02/04/2013 11:06 am ET Updated Dec 06, 2017

What Is It Like To Live in Kazakhstan?

This question originally appeared on Quora.
Answer by Arman Suleimenov, Kazakh in Silicon Valley

To give you some idea, I'll just list some of the random experiences based on the sample size of 1:

  • You grew up watching lots of martial arts movies on VHS, primarily Bruce Lee, Jackie Chan, and Jean-Claude Van Damme.
  • Both your dad and mom come from big families and you have lots of cousins, uncles, and aunts in different cities across the country.
  • You go through four years of a regular elementary school with thirty kids in the classroom. The multiethnic culture starts here: your teacher is Armenian, your classmates are Kazakhs, Russians, Ukrainians, Tatars, Koreans, Belorussians, Germans, Chechens, Greeks, Iranians, and Uzbeks.
  • Your family moves to a new place, as your dad's job moves from Almaty (the capital of Kazakhstan until 1997) to Astana (the capital since 1997).
  • You start using internet in 2002, in 2003 you're making educational websites visited by thousands of Russian-speaking users across the former Soviet Union.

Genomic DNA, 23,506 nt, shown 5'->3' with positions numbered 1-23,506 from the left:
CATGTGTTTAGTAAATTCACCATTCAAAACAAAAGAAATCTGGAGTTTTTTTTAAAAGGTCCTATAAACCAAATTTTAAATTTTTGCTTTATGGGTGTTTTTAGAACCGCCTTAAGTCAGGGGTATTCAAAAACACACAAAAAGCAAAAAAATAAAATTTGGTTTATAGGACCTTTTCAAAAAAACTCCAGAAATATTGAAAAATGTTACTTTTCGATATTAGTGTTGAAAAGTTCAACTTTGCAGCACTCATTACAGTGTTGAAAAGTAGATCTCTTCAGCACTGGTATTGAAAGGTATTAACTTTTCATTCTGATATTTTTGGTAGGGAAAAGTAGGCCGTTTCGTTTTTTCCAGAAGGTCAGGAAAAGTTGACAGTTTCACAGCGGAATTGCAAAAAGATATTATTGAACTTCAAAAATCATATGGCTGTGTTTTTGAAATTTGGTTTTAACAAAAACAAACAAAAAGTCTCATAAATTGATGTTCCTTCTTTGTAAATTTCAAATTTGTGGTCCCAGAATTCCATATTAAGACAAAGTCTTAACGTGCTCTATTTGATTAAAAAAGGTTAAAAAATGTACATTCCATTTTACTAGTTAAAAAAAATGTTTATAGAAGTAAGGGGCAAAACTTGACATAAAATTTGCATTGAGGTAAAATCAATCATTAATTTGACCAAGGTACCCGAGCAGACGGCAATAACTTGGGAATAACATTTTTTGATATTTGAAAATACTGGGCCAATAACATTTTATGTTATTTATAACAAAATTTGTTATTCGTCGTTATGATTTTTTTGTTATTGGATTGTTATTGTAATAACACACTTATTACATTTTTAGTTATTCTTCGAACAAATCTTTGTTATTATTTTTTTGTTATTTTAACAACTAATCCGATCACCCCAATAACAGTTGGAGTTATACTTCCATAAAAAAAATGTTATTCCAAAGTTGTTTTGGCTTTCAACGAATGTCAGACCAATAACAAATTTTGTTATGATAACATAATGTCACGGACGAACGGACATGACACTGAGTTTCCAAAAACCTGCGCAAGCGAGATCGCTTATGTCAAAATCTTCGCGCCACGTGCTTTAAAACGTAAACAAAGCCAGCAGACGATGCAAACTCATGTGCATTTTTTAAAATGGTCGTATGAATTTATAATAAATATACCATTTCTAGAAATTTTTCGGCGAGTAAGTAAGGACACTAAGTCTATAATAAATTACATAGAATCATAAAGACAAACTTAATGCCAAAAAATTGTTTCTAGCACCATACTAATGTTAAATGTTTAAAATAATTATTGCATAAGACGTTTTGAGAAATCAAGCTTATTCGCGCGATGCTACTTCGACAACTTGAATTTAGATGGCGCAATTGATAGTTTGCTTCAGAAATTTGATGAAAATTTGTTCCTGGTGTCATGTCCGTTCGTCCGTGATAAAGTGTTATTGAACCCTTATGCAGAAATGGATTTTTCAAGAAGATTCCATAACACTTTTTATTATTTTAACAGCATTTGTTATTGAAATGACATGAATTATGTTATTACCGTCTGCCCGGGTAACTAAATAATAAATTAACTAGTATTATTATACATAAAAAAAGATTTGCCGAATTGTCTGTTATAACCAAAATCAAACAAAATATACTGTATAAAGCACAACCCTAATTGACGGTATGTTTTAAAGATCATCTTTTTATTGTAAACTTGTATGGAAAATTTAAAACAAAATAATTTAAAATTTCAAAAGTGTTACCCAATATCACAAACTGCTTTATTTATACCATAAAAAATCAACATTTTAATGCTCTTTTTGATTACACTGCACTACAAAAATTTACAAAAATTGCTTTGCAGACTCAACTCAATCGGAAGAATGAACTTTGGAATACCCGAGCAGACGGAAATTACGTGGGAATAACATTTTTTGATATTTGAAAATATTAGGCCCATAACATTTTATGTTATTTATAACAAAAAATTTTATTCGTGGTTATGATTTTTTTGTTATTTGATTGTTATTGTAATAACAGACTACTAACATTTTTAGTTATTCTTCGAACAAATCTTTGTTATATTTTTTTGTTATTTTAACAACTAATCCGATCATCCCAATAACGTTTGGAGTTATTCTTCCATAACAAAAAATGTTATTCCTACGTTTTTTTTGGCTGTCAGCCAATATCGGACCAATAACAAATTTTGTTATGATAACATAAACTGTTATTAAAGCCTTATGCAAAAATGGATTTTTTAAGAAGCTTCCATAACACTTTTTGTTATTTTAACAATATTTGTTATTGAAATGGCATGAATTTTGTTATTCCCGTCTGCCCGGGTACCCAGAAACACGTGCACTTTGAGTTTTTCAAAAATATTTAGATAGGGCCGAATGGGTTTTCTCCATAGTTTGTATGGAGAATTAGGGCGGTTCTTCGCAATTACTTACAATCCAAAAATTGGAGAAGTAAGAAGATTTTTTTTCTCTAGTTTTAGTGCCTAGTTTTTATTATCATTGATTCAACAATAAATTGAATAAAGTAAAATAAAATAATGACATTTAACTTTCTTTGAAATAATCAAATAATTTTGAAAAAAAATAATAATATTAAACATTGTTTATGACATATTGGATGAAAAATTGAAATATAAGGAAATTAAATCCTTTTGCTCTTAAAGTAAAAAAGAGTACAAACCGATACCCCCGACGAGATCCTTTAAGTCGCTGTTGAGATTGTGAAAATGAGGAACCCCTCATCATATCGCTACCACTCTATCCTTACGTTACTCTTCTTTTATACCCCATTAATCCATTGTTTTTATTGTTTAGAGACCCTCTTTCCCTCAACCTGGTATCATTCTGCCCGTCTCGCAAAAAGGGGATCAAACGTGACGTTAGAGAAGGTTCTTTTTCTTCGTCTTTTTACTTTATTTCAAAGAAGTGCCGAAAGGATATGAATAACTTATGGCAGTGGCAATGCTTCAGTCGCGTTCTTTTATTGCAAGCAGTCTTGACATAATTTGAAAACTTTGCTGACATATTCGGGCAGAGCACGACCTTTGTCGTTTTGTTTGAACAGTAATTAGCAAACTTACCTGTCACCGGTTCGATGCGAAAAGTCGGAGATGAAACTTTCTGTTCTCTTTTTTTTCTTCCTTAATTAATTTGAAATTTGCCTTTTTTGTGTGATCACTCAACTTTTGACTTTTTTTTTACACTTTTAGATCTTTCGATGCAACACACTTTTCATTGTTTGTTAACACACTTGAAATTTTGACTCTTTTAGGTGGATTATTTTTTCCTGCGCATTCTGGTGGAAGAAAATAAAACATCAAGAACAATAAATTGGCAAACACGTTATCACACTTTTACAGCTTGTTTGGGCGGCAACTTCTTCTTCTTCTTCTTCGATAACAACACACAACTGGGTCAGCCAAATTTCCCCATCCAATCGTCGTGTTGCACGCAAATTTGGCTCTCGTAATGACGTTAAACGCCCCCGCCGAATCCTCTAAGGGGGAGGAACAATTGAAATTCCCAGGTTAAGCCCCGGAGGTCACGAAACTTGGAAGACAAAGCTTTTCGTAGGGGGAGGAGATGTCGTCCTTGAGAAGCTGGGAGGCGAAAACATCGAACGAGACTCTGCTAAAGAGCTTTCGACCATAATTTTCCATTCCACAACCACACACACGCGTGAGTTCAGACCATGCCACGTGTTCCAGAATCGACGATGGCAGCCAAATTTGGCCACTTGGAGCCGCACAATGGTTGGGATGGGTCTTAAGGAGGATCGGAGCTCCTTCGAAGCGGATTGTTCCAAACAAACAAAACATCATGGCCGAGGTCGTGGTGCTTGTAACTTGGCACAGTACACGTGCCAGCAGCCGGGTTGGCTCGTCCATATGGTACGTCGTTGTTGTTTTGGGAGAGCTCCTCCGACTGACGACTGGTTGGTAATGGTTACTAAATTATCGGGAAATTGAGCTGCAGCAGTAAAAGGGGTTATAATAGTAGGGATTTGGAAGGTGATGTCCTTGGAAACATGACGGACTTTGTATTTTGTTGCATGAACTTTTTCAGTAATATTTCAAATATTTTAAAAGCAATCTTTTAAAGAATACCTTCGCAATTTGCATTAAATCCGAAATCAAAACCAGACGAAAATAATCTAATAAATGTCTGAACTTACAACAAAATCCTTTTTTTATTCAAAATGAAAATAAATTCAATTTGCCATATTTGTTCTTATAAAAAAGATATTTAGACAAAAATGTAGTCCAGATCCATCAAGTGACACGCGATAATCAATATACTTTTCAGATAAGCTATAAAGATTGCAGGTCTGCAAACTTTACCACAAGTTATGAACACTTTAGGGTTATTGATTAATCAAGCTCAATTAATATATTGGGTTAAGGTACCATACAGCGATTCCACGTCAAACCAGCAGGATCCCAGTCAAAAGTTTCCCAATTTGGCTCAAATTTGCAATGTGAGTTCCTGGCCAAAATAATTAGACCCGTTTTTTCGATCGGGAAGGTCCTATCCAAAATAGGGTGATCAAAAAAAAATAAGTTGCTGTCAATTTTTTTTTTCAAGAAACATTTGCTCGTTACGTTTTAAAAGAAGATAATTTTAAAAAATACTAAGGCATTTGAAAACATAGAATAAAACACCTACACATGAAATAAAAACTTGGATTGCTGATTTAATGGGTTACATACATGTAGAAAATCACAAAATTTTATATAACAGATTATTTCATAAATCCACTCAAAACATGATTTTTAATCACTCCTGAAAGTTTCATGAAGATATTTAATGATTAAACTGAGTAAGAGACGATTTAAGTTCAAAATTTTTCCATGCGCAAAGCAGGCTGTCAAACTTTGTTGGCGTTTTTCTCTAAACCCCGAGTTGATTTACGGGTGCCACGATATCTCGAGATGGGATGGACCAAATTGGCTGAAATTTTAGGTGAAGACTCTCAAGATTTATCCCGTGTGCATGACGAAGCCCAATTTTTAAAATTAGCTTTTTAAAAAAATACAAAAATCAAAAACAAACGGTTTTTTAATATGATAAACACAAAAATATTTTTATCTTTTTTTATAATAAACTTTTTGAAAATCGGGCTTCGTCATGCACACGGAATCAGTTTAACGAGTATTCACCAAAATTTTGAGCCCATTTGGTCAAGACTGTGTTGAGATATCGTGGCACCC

• You fluently speak Russian and Kazakh and start learning English from the 5th grade (now the norm is actually the 1st grade).
  • Beshbarmak (boiled horse meat, boiled noodles, and onion sauce), baursak (my favorite pastry), tandyr nan, kymys (horse milk), airan (cool sour milk), Russian beet soup, buckwheat porridge, pilaf, pierogi, manti, tea (green, black, black with milk) are what you're used to eating and drinking. When the guests of the family come, you would occasionally eat at the traditional low table called 'dastarkhan.'
  • You listen to both Kazakh and Russian pop singers, read books (primarily in Russian), and watch both Kazakh and Russian TV programs. You go to the cinema theater to watch a Hollywood movie with a professional Russian dubbing.
  • You cheer for Kazakh boxers, weightlifters, and wrestlers winning golds at the Summer Olympics in Atlanta'96 (ranked 24th in medal count), Sydney'00 (ranked 22nd), Athens'04 (ranked 40th), Beijing'08 (ranked 29th), and London'12 (ranked 12th) and are not surprised by yet another last-minute defeat of the national soccer team (which, thanks to the fact that 14% of the Kazakhstan's territory is in Europe, since 2002 plays in UEFA and instead of beating Nepal or Thailand 5:0 now loses with the same score to England or Germany).
  • You see your peers consistently coming back with golds or silvers from the international olympiads in informatics (IOI), mathematics (IMO), chemistry (IChO), or physics (IPhO).
  • You experience warm +35C summers and cold -35C winters.
  • You have 6 days of school with classes starting at 9:00am and ending around 4:00pm with 5-10 minute breaks between 45 minute lessons.
  • Having finished high school, you go to study computational mathematics and cybernetics at the Kazakhstan Branch of Moscow State University. Having finished two semesters there, the 'Bolashak' Presidential Scholarship Program which started in 1993 sends you to study in the US.
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